Pass-through problems in the GOP tax reform bill
Filing season 2018 starts … IRS not sure yet

Tax reform could cost charities $13 billion a year

Benefits-of-Giving-to-Charity
$13 billion. That's how much nonprofits say Republican-proposed changes to the tax code could cost them each year.

Even though the GOP's Tax Cuts and Jobs Act would keep the itemized deduction for charitable donations, it's one of just a handful that will remain on Schedule A. In exchange for the elimination of most itemized write-offs, the House tax reform proposal calls for almost doubling the standard deduction.

That shift in federal tax deduction strategy could pose a major problem for the thousands of U.S. nonprofits that rely on contributions.

Fewer itemizers = less donations: Now, about a third of taxpayers claim itemized deductions, including for charitable donations, according to Steve Taylor, a senior vice president at United Way Worldwide.

"Under this new proposal, only about 5 percent of people will itemize their taxes. What that means is effectively millions of Americans that currently claim the charitable deduction will lose it," Taylor told NPR's Pam Fessler.

And that means the charities those taxpayers support will lose lots of money.

How much is lots? That $13 billion a year noted at the start of this post. That amount also is this week's By the Numbers figure.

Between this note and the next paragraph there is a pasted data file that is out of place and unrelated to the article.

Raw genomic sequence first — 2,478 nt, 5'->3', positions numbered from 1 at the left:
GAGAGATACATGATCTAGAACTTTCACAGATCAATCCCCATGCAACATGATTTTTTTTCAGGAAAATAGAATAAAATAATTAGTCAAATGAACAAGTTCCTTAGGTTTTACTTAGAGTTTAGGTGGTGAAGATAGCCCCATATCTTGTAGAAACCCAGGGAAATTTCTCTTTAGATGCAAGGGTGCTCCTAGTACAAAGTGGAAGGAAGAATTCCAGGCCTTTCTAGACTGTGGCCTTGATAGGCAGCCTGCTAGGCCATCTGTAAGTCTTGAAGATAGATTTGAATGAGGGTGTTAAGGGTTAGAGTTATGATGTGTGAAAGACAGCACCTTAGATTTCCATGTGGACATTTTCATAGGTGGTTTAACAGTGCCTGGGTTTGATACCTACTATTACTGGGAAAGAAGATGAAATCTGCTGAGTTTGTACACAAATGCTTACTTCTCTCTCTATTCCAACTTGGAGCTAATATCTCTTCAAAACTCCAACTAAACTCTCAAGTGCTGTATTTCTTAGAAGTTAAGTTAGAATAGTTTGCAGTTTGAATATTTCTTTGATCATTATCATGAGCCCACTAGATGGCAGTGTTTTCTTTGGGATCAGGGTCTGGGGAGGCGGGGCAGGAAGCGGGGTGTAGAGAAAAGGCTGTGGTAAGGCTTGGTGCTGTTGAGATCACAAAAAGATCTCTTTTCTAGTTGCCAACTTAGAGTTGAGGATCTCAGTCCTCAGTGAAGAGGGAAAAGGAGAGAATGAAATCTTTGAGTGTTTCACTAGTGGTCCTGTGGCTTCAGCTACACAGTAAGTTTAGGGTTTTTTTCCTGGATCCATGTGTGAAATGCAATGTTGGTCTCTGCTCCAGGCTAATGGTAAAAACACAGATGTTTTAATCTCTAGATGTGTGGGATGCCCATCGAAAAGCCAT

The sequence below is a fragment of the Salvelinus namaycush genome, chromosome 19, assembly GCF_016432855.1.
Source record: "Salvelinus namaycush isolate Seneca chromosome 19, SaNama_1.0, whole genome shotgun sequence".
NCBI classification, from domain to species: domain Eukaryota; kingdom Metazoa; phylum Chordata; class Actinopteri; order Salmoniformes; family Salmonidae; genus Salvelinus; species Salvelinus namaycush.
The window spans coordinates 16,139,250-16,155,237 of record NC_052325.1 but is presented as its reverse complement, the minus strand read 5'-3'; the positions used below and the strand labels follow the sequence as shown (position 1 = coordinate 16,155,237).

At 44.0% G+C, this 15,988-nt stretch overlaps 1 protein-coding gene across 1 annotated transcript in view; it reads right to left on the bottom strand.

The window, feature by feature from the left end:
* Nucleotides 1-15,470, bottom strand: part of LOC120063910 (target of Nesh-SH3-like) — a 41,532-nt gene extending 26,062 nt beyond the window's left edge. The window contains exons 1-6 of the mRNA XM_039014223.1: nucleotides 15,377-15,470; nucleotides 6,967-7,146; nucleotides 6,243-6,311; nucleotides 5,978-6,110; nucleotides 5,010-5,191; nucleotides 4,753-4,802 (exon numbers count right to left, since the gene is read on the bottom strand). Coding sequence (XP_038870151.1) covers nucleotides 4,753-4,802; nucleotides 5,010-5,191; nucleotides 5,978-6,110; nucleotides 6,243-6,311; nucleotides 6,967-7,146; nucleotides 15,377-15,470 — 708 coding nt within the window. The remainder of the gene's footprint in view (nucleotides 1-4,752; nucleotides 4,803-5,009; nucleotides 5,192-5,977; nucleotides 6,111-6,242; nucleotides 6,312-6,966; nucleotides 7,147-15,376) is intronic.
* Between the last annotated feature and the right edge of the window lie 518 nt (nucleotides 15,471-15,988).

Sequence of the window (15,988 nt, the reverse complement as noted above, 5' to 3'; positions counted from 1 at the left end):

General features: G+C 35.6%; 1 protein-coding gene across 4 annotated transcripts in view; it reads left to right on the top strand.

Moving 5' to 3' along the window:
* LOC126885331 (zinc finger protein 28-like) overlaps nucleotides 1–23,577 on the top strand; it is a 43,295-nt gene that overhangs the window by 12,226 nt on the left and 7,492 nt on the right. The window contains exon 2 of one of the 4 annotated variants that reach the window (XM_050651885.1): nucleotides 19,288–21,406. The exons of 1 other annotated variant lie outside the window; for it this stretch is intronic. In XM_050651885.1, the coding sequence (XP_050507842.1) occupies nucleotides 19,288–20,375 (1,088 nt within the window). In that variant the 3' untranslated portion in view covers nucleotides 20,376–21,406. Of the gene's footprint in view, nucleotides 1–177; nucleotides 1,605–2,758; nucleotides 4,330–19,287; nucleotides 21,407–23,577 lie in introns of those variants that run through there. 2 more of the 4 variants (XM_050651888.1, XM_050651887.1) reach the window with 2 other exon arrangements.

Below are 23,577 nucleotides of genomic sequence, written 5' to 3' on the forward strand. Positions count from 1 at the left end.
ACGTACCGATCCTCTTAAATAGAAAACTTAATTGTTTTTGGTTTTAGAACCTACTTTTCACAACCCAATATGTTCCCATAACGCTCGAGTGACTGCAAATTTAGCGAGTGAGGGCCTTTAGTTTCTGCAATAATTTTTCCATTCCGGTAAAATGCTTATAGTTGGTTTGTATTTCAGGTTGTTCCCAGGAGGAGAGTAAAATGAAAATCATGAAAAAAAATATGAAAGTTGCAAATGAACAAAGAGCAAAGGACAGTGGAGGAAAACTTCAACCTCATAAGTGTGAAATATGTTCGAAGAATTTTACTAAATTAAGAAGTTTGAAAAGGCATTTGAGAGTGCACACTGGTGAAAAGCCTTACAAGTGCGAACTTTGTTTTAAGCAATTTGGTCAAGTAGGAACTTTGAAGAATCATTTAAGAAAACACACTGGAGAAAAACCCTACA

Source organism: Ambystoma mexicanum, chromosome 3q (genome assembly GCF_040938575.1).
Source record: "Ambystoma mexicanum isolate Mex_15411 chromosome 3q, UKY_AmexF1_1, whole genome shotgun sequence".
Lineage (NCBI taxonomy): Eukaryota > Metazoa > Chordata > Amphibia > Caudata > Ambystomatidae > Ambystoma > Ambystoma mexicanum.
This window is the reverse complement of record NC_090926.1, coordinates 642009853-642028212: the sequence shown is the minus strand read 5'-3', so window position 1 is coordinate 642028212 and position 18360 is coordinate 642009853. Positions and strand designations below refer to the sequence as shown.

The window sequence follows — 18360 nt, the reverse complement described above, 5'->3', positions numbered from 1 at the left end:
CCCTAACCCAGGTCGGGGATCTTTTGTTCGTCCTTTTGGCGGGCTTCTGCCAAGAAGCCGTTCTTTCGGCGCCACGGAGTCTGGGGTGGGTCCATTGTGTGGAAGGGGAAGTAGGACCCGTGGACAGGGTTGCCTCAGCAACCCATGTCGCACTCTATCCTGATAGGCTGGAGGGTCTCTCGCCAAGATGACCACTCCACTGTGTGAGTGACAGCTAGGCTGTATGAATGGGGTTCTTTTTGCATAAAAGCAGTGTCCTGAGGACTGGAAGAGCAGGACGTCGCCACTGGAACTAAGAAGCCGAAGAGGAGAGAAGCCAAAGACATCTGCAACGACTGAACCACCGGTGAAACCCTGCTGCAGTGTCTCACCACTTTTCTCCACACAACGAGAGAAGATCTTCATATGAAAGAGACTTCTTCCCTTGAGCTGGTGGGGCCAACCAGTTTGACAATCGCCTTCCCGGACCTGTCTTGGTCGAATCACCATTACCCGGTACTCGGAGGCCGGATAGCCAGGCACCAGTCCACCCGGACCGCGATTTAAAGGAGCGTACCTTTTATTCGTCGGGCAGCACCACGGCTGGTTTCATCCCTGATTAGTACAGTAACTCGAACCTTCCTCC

Trickle down donation trouble: That lost $13 billion a year also will trickle down to a variety of nonprofits, but not in the way that Republican politicians insist works.

Smaller nonprofits like churches and community groups that rely on donations from lower- and middle-income taxpayers will still get donations, but just not as much, said Una Osili of the Philanthropy School at Indiana University in the NPR story.

And that possibility, says National Council of Nonprofits President and CEO Tim Delaney, is particularly worrisome because also is looking at cuts domestic spending.

"That will lead to more people having more needs. And we're just concerned that this is going to overwhelm the nonprofit community," Delaney told NPR.

So if you itemize and 2017 might be the last year you do so if the GOP tax plan passes, consider upping your gifts to your favorite charities this tax year.

Those groups will appreciate having some donation dollars in the bank, just in case.

You also might find these items of interest:

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